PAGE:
First Period Parent & Teacher Guide
Make your first period talk the first step in removing period stigmas for girls.
The first conversation with a child about menstruation will greatly impact how they view periods. In this guide, you’ll find tips to reassure young girls as they prepare for their first period in a way that can help stop negative period perceptions.
That first conversation you have with a child around the age of 10 about menstruation will greatly impact how they view periods. It’s important to not expose them to the same stigmas you might have had to face as a child. Let’s end period stigma in the next generation before it starts.
End period stigmas before they start.
It’s time to teach children that periods are nothing to be ashamed of and they shouldn’t be joked about. There is no need to hide tampons or pads when going into a bathroom. Or to call a period by a silly name. Call it what it is – a period. Teaching children to do these seemingly harmless things – hiding period products, using silly terms – is really teaching them to be ashamed of their periods.
Things to reassure girls about:
- The average age of getting your period for the first time is between 10 and 15, for some it may be younger or older. There are some indicators that you might notice before starting your period, like underarm hair growth, white vaginal discharge, or cramping.
- The amount of menstrual blood differs for each person. The flow at the beginning of the period is usually heavier and gradually lightens up until it’s finished.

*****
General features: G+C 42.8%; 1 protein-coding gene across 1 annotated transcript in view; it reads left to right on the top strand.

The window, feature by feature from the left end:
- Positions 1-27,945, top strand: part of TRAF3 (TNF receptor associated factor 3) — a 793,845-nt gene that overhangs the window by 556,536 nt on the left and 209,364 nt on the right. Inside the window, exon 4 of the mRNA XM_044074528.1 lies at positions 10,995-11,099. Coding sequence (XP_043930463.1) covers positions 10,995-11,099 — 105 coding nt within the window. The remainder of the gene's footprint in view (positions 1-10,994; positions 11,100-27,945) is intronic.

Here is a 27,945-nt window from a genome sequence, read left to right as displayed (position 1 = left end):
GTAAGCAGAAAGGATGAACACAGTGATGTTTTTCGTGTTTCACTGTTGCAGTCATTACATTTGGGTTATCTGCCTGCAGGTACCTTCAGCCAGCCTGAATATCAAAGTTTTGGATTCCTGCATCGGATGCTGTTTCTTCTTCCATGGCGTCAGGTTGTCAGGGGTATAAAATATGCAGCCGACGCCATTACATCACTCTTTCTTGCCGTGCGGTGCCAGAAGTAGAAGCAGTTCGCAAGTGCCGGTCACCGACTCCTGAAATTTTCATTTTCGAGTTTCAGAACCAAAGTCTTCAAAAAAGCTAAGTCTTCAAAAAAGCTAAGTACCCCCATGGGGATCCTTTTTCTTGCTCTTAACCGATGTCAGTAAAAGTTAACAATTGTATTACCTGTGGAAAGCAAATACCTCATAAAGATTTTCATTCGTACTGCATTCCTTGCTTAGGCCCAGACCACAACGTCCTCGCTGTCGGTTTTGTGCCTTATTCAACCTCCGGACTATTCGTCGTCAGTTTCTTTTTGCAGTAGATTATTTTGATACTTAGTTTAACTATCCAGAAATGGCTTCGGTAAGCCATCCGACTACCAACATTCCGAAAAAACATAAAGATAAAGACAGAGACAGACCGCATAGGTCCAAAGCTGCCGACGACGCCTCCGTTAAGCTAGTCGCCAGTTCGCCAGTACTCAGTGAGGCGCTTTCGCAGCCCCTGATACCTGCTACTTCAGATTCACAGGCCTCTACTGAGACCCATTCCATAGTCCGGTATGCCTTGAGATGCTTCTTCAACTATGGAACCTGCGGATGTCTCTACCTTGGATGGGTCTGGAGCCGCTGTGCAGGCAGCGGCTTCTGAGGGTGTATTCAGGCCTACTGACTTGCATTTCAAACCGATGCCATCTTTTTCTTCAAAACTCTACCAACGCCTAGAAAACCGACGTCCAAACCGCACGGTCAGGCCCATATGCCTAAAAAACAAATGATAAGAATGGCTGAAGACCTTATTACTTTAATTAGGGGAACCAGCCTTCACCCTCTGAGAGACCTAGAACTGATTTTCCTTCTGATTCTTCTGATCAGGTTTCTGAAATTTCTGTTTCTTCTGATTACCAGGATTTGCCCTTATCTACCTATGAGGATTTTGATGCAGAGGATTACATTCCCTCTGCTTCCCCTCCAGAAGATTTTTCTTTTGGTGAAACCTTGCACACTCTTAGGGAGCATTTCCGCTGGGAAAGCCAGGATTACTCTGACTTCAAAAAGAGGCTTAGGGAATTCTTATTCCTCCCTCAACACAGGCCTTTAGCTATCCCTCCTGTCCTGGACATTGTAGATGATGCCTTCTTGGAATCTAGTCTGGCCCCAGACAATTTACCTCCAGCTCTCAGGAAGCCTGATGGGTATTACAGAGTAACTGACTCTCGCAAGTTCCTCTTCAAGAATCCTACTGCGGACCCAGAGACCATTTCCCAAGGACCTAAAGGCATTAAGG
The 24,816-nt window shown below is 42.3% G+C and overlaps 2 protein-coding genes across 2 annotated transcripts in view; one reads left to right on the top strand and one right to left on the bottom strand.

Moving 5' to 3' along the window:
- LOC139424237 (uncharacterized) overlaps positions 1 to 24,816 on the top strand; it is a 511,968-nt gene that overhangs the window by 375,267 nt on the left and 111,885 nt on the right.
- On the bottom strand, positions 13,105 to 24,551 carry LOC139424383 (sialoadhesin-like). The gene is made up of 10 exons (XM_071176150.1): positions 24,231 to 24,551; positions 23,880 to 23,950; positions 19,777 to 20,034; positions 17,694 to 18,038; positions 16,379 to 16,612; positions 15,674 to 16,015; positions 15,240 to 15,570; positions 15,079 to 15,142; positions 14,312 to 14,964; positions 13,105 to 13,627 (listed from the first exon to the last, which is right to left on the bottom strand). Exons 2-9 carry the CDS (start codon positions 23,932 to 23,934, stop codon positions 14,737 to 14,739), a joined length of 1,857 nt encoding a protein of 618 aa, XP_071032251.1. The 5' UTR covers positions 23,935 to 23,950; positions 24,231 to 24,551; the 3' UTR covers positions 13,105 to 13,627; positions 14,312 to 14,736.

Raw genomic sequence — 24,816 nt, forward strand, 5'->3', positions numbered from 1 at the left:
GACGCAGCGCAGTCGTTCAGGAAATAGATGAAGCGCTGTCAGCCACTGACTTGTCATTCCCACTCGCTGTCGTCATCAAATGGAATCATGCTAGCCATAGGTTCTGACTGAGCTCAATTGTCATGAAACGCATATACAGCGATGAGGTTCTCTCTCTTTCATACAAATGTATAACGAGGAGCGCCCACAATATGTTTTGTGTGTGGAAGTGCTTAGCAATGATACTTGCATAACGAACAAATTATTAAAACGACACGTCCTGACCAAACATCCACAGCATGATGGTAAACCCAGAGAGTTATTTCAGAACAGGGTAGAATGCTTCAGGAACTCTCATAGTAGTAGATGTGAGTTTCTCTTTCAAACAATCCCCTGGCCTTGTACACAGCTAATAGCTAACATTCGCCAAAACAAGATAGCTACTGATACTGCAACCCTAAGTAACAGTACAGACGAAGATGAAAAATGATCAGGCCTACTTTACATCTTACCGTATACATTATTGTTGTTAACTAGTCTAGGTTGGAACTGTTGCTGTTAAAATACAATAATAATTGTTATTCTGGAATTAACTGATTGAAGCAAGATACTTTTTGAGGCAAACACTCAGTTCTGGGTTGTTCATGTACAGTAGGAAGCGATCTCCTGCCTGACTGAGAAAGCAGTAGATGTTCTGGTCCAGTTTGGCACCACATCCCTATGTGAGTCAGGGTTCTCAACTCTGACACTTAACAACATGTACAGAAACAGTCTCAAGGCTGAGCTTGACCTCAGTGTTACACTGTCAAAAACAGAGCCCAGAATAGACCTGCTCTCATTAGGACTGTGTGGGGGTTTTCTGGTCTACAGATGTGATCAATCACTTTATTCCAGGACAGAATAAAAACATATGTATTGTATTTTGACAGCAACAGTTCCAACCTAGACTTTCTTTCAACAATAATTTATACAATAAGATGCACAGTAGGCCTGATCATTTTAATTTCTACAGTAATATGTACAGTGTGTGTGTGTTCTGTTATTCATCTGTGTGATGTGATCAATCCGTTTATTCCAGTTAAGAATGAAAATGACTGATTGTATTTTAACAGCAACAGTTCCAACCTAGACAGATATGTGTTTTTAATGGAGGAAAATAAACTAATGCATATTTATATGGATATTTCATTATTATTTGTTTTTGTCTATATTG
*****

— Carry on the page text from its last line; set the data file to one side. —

- It might take some time to figure out what product is right for your period.
- The color of normal menstrual blood is anything from bright red to dark brown.
- It may take a few years after puberty for a regular cycle to settle in, so irregularity is common in the first few years.
- Don’t feel ashamed to ask for tampons or pads when you need them
Review each aspect of the menstrual cycle, but at a high level – a general knowledge about it will help prepare children.
Don’t only focus on the negatives (like cramps). Focus on the positives – they are growing up!
Teach children that periods are nothing to be ashamed of. They aren’t something we should joke about, but we also shouldn’t avoid talking about them. Periods are one reason why we are all here
Kimberly-Clark makes no warranties or representations regarding the completeness or accuracy of the information. This information should be used only as a guide and should not be relied upon as a substitute for professional medical or other health professional advice.